Business

BlackRock Will Put Climate Change at Center of Investment Strategy


Mr. Fink’s annual letter to the chief executives of the world’s largest companies is closely watched, and in the 2020 edition he said BlackRock would begin to exit certain investments that “present a high sustainability-related risk,” such as those in coal producers.


The firm, he wrote, would also introduce new funds that shun fossil fuel-oriented stocks, move more aggressively to vote against management teams that are not making progress on sustainability, and press companies to disclose plans “for operating under a scenario where the Paris Agreement’s goal of limiting global warming to less than two degrees is fully realized.”


Mr. Fink has not always been the first to address social issues, but his annual letter — such as his dictum two years ago that companies needed to have a purpose beyond profits — has the influence to change the conversations inside boardrooms around the globe.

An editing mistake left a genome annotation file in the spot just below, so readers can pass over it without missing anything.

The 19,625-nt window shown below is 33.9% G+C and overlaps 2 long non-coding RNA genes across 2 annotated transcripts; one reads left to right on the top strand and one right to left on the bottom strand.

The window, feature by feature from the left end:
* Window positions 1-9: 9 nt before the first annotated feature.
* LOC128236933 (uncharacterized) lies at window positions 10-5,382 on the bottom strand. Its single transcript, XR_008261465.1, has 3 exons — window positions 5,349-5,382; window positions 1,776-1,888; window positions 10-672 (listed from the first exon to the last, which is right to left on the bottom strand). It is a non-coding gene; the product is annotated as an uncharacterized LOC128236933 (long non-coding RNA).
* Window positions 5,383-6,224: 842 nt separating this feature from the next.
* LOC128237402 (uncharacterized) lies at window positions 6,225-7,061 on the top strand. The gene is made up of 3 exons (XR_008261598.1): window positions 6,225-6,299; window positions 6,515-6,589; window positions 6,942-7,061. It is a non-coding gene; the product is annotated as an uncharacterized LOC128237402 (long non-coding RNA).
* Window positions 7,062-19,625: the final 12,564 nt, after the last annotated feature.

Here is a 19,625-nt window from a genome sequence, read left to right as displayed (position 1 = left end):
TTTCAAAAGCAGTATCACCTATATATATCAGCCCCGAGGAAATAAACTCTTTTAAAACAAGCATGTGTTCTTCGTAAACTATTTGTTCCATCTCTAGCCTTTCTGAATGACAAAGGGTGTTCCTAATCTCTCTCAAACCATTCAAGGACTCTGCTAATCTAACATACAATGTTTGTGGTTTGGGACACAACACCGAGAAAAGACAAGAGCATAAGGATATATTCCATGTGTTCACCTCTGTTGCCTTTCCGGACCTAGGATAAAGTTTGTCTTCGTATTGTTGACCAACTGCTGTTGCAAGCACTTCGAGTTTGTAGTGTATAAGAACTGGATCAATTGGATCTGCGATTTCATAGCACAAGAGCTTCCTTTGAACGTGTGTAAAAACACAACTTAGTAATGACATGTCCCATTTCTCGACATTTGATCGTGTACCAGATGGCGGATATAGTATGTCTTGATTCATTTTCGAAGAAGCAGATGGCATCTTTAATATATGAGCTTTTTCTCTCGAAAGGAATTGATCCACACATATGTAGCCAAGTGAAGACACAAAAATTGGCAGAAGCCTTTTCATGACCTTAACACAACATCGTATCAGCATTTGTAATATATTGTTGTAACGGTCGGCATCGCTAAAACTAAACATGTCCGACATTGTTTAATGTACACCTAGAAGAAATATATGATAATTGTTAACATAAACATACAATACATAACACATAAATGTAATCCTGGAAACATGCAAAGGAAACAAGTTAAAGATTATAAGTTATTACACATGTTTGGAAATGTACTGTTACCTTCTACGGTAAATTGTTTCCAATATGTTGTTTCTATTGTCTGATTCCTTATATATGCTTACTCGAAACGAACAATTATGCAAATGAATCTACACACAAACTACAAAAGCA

Even so, the new approach may put pressure on the other large money managers and financial firms in the United States — Vanguard, T. Rowe Price and JPMorgan Chase, among them — to articulate more ambitious strategies around sustainability.


When 631 investors from around the world, representing some $37 trillion in assets, signed a letter last month calling on governments to step up their efforts against climate change, the biggest American firms were conspicuously absent.


“The evidence on climate risk is compelling investors to reassess core assumptions about modern finance,” Laurence D. Fink, the chief of BlackRock, wrote in his annual letter.Credit...Damon Winter/The New York Times






Powered by Blogger.